Michael Livermore has published (with Revesz, R.) “Regulatory Review, Capture, and Agency Inaction” in the Georgetown Law Journal and “Rethinking Health-Based Environmental Standards in the New York University Law Review. He has forthcoming “Cost-Benefit Analysis and Agency Independence” in the University of Chicago Law Review and “Patience is an Economic Virtue: Real Options, Natural Resources, and Offshore Oil” in the University of Colorado Law Review.

48  UVA Lawyer / FALL 2013

This summer David Martin and his coauthors published the second edition of their casebook on refugee law, Forced Migration: Law and Policy, T. Alexander Aleinikoff, Hiroshi Motomura and Maryellen Fullerton, (West 2013). Martin also published an essay titled “Dual Citizenship: Reflections on Theodore Roosevelt’s ‘Self-Evident Absurdity’” as part of a Festschrift volume honoring Professor Kay Hailbronner of the University of Konstanz in Germany, on the occasion of his retirement. Martin and Hailbronner had collaborated on many transnational research projects over the years, co-editing several books on immigration and citizenship law. In April Martin delivered a lengthy introduction of the Law School’s distinguished visitor, Richard Goldstone, retired justice of the South African Constitutional Court and the first prosecutor of the

International Criminal Tribunals for the Former Yugoslavia and for Rwanda, before Justice Goldstone’s remarks to the Charlottesville Committee on Foreign Relations. Later that month Martin was a featured panelist at a conference at Stanford Law School on “Immigration Reform: Promise, Prospects and Pitfalls.” By chance, the Stanford conference took place two days after the initial release of the full 800-page text of the key Senate bill, which had been drafted by the so-called Gang of Eight, a bipartisan group of Senators. The conference thus provided an early opportunity for analysis of and debate over the legal provisions and the politics that shaped this bill. (With relatively minor changes, the bill was passed by the full Senate in June.) In June Martin participated as a panelist in one of the plenary sessions during the Workshop on Poverty, Immigration

Faculty News and Briefs …

and Property, held in San Diego as part of the mid-year mMeeting of the Association of American Law Schools. His panel addressed the topic “After [Arizona’s] SB 1070: Exclusion, Inclusion and Immigrants.” That same month, he spoke at the National Convention of the American Constitution Society in Washington, D.C. The session’s topic was “Comprehensive Immigration Reform: DREAMs, Possibilities and Obstacles.” In October Martin delivered the luncheon keynote address, titled “What an Unbroken Immigration System Would Look Like,” for The Rosemary P. and John W. Galbraith Conference on Immigration. That two-day conference, on “Immigration Reform: Politics, Policy And Process,” was organized and sponsored by UVA’s Miller Center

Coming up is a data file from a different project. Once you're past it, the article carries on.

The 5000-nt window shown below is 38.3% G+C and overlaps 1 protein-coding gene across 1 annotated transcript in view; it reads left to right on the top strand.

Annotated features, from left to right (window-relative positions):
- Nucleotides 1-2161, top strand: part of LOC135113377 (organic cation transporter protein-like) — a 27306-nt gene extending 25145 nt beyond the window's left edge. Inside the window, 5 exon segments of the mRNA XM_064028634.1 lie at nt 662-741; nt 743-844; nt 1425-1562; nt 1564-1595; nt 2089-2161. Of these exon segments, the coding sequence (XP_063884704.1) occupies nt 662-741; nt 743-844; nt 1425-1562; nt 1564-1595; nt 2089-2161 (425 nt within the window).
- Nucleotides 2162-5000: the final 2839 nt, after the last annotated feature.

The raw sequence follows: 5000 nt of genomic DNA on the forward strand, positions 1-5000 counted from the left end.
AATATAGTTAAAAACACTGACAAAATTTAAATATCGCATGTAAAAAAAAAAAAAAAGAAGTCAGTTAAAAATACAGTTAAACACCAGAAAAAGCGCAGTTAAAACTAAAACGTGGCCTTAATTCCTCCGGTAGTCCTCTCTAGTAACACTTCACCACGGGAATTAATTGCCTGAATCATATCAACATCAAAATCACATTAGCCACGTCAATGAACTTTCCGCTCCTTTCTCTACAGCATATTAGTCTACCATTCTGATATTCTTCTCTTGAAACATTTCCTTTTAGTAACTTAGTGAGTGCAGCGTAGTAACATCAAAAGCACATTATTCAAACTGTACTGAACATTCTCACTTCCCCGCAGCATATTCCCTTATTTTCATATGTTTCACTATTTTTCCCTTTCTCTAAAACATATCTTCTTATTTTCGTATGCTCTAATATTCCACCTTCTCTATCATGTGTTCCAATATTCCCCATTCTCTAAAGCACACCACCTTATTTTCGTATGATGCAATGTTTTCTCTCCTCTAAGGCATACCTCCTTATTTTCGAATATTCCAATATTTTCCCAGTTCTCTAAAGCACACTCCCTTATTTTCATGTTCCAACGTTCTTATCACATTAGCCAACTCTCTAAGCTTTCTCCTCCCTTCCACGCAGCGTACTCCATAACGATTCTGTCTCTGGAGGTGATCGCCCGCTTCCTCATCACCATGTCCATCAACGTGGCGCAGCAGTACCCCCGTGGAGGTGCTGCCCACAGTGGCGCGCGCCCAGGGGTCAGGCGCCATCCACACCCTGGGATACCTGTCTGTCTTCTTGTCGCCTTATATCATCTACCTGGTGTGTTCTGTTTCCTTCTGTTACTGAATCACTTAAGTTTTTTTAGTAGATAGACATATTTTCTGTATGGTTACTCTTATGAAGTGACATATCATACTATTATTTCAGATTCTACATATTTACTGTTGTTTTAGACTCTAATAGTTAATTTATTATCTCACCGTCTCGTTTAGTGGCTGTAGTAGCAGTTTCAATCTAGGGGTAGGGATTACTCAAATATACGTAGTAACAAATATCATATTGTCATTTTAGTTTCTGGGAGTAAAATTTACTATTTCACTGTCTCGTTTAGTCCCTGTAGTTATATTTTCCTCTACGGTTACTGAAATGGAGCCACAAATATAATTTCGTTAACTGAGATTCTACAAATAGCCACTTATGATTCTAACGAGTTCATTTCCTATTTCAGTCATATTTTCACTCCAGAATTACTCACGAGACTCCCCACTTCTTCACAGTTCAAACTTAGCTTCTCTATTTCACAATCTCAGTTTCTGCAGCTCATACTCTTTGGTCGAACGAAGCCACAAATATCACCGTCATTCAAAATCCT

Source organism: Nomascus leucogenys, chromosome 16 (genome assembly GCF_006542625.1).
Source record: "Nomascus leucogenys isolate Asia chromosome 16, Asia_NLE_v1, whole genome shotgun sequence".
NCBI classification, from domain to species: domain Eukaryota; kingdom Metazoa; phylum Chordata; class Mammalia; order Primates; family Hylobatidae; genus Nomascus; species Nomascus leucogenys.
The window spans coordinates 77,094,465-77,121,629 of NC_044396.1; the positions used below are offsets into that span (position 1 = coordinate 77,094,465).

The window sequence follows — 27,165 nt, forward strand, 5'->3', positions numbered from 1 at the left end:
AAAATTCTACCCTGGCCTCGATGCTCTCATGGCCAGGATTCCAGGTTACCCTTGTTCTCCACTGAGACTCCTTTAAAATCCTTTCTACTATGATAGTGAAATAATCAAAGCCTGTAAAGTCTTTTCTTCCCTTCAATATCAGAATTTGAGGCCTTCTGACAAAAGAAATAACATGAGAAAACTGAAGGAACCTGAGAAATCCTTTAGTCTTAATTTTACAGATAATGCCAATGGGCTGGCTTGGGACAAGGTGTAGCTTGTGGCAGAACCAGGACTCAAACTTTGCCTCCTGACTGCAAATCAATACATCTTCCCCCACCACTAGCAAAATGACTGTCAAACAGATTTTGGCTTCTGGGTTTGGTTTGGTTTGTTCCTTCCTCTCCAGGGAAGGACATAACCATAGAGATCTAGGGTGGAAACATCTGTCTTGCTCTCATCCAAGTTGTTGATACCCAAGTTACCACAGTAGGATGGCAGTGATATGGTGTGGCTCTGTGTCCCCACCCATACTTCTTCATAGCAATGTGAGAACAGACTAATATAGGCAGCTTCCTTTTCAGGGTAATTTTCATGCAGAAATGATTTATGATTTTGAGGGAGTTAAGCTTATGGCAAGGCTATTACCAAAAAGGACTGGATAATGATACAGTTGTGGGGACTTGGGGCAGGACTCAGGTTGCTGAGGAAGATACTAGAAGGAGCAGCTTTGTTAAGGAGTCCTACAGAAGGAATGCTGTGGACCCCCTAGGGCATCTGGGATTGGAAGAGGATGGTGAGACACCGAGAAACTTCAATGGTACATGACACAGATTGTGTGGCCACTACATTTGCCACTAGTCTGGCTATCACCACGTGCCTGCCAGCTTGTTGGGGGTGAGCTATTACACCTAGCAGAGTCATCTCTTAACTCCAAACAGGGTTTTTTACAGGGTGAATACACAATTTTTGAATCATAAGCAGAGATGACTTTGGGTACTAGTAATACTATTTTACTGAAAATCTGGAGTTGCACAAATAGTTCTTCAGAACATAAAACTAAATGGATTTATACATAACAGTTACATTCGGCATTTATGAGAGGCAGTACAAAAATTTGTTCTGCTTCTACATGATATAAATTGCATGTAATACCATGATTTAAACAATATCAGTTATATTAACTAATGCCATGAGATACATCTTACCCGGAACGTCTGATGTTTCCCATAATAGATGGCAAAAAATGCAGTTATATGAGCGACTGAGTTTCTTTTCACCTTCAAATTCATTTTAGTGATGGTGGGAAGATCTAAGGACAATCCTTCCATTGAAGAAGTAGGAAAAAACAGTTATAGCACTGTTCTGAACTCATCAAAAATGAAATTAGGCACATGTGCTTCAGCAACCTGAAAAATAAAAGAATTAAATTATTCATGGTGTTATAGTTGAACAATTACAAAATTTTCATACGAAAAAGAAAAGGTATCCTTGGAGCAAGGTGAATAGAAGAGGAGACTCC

and held at the Ronald Reagan Building and International Trade Center in Washington, D.C.

In June Robert O’Neil spoke and served as a panel member at two programs of the national conference of the National Association of College and University Attorneys, in which he has been an active member for many years. In September he asked Justice Ruth Ginsburg if she would invite the law clerks of the Supreme

John Norton Moore is pleased to report that the 37th annual conference of the Center for Oceans Law and Policy (COLP), which Moore directs, took place in June of this year in Seoul, Korea. The volume of papers from this conference which Moore will co-edit, Freedom of Navigation and Globalization, will be published by Brill in early 2014. The volume of papers from the 36th annual conference, The Regulation of Continental Shelf Development: Rethinking International Standards, has just been published and is co-edited by Moore, Myron Nordquist, Aldo Chircop, and Ronán Long. The 18th session of the Rhodes Academy of Oceans Law and Policy, which is also organized by the COLP, took place this summer in Rhodes, Greece, and was attended by an especially well-qualified group of 52 students.

Gregory Mitchell and Brandon Garrett recently published “How Jurors Evaluate Fingerprint Evidence” in the Journal of Empirical Legal Studies, and Mitchell was a co-author of “Predicting Ethnic and Racial Discrimination: A Meta-analysis of IAT Criterion Studies,” which was published this summer in the Journal of Personality and Social Psychology. Mitchell was a speaker this fall at the annual conference of the American Employment Law Council.

Court’s 1962 October term to gather for a 50th reunion dinner, which included a number of children and even a few grandchildren. According to O’Neil, “she was delighted and thoroughly enjoyed the event; we all rejoiced at her good health and good spirits.” O’Neil’s son David, who clerked for Justice Ginsburg in 2001, joined a group of other second